- Thanks for the comments Russ and for the Fusion 360 video you did for your SR1 profiles. It was my intro into Fusion. I do some hobbyist AutoCAD and Sketchup work but Fusion is quite different. I ended up modifying your profile with higher walls to make the flat 45's (after the 1st 180 turn), but I eventually realized my issue was really too short of a radius and too much speed due to the tracks downward slope going into the turns. So I decreased the slope, printed 300mm turns and had much better results, to the point now I want to eventually reprint them with shorter walls as the higher ones tend to slow wider cars down. This banked 45 is my version 1.0 which is basically a compact "true 45" version of the Crash Racers turn. I plan to eventually rework it. I'm hoping to complete the finish line area and move on to other elements for now. The grooves were definitely the most difficult part of building this piece, but I think in the end I figured out a simple but surely unconventional way to create them. I'm sure it's the kind of thing an pro could do in a matter of minutes. One of the things I want to fix in version 2.0 is to slowly slope up/down the in/out ramps as you mentioned. I realized I need a lot of realestate to make that work properly. Cars that ride low on this turn tend to not have issues, but if they are riding high the chance of trouble increases. I may also increase the bank and width a bit in the middle. I'm still deciding on the grooves. When a fast car hits the grooves just right (see below), it slingshots around the turn which makes for a really fast lap. It can work against a fast car riding high as it prevents them from sliding back down in the turn which can cause issues. I kind of want a little bit of unpreditability in this turn, I think it can make for some interesting racing, but the art of it is not having too much, I'd love to keep it in the 10-15% range. Outside of this 45, the biggest thorn has been the joint at the CR turns exiting into the flexible CR straights, mostly in the corners. I've had to raise up the bottom 3rd of my track since my last post to slow it down just a touch to stop cars from riding high in the last 180 turn and clipping the corner of the straight on exit (the close up shot of the track). It helps keeping the straight flat for a few inches with the turn on exit, but it's not a complete fix. Also on a couple of connections I've heated the flat edge of the straight to help it lay flush with the exit, or even sink in a little, but I would still like it better. I'm mainly trying to minimize the amount of bouncing and swerving caused by the track joint on turn exits. Something I didn't catch onto in my mockups before building my table is track speed and how it can be too fast. Im hindsight I probably could have shaved 8-12" of overall height off my track to make it a little more stable. — pratman2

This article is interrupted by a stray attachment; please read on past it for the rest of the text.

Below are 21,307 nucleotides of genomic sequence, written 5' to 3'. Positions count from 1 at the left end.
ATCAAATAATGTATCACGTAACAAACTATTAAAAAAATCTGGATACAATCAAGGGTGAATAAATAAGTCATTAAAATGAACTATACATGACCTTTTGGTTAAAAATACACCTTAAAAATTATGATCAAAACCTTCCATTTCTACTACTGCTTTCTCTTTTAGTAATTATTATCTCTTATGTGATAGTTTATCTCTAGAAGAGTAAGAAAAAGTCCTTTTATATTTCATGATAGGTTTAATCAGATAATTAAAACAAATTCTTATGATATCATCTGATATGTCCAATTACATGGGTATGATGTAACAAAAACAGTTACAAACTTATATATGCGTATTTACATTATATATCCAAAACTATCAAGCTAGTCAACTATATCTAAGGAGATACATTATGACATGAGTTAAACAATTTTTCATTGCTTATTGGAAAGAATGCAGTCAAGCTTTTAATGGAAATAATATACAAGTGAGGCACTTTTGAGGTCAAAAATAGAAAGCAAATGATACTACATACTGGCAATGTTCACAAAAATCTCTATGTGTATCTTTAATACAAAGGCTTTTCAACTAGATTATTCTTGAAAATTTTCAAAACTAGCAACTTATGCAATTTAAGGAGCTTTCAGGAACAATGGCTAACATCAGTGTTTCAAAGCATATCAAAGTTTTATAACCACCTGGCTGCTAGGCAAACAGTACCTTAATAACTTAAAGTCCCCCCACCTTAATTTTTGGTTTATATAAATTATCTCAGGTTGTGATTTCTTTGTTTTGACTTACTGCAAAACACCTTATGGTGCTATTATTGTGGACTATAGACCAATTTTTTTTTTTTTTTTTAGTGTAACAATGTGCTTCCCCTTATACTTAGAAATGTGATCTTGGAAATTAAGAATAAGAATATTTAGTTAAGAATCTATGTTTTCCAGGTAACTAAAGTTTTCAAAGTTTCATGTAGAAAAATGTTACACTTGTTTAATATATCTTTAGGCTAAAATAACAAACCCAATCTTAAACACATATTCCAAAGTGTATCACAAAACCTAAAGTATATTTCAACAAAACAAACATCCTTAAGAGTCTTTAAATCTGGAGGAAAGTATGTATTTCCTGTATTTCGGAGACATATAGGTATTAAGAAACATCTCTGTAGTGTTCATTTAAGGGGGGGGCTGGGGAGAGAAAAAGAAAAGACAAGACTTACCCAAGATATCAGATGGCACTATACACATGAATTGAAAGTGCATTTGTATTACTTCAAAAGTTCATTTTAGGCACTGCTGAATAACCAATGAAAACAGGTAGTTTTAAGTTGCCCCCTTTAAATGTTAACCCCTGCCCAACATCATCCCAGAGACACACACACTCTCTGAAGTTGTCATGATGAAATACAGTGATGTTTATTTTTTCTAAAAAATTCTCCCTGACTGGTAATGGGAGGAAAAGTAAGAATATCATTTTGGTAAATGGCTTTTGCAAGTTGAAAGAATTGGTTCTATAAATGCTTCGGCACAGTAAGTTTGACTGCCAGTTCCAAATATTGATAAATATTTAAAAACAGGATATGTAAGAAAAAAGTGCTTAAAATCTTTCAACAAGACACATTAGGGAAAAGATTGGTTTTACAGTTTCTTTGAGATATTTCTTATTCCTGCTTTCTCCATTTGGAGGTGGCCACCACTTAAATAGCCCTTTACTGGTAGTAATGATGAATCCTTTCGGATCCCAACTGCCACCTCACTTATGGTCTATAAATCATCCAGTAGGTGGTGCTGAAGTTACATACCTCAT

Example of when the grooves help out a car around the 45 turn. You can see the car enters a but straightens out as soon as it hits the grooves. Also notice the slight bump on the exit, still working on this too.
The track is not perfect but it is built. Still have some revisions to make on the 3D printed 180 banked turn, low or wide cars with long wheel bases have trouble bottoming out or riding the wall (something I wish I had caught sooner), but outside of that most cars run pretty good. After painting, on to installing LEDs, a digital finish line and some simple set pieces.
I finally have the track skinned with 2 layer cardboard. Parts of the panels are hot glued together, but all of the pieces are easily removable. The large side panels via screws, and everything else with industrial grade velcro. The work turned out to be a little more teadious than I had hoped, but in the end servicing this track is pretty easy just by removing the needed panel. This will also make LED installation pretty easy too. I know in the end it won't be the most realistic looking set piece, but that wasn't the goal with small kids who will be playing with this unattended at times.
I ran into some older pirate themed playsets at the thrift store I'll be repainting and modifying for set pieces eventually. I've expanded my original shark themed idea into more of a deserted island type theme.
This is a velcro example. You have to use the right amount so the pieces click in place and hold, but too much and the velcro will pull off the outer layer of cardboard. I have reinforced some velcro pieces with hot glue so they stay put when removing panels. Hopefully this will hold up pretty well.
This is a cool build. I know the kids will love it.
Track looks great and the cars seemed to run well.